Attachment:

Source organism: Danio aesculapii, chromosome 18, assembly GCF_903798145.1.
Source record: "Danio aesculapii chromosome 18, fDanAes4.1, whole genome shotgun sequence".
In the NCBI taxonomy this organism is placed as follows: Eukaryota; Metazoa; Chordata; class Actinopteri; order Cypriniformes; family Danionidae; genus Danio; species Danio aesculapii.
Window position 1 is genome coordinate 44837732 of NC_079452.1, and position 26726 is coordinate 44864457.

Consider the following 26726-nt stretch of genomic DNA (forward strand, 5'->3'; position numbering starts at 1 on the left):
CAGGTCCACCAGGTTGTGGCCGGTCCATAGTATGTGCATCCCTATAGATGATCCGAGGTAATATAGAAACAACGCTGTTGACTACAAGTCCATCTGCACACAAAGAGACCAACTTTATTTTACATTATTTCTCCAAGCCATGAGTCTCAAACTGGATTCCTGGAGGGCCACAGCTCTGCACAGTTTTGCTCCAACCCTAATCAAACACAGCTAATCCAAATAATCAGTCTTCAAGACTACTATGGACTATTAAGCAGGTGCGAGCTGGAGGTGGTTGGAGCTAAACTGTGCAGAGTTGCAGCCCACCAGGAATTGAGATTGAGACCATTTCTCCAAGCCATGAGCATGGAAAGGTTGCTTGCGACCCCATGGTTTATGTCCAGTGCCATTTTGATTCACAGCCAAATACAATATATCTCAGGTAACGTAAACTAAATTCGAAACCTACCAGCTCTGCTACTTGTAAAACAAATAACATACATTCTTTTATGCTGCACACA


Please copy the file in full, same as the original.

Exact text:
Source organism: Danio aesculapii, chromosome 18, assembly GCF_903798145.1.
Source record: "Danio aesculapii chromosome 18, fDanAes4.1, whole genome shotgun sequence".
In the NCBI taxonomy this organism is placed as follows: Eukaryota; Metazoa; Chordata; class Actinopteri; order Cypriniformes; family Danionidae; genus Danio; species Danio aesculapii.
Window position 1 is genome coordinate 44837732 of NC_079452.1, and position 26726 is coordinate 44864457.

Consider the following 26726-nt stretch of genomic DNA (forward strand, 5'->3'; position numbering starts at 1 on the left):
CAGGTCCACCAGGTTGTGGCCGGTCCATAGTATGTGCATCCCTATAGATGATCCGAGGTAATATAGAAACAACGCTGTTGACTACAAGTCCATCTGCACACAAAGAGACCAACTTTATTTTACATTATTTCTCCAAGCCATGAGTCTCAAACTGGATTCCTGGAGGGCCACAGCTCTGCACAGTTTTGCTCCAACCCTAATCAAACACAGCTAATCCAAATAATCAGTCTTCAAGACTACTATGGACTATTAAGCAGGTGCGAGCTGGAGGTGGTTGGAGCTAAACTGTGCAGAGTTGCAGCCCACCAGGAATTGAGATTGAGACCATTTCTCCAAGCCATGAGCATGGAAAGGTTGCTTGCGACCCCATGGTTTATGTCCAGTGCCATTTTGATTCACAGCCAAATACAATATATCTCAGGTAACGTAAACTAAATTCGAAACCTACCAGCTCTGCTACTTGTAAAACAAATAACATACATTCTTTTATGCTGCACACA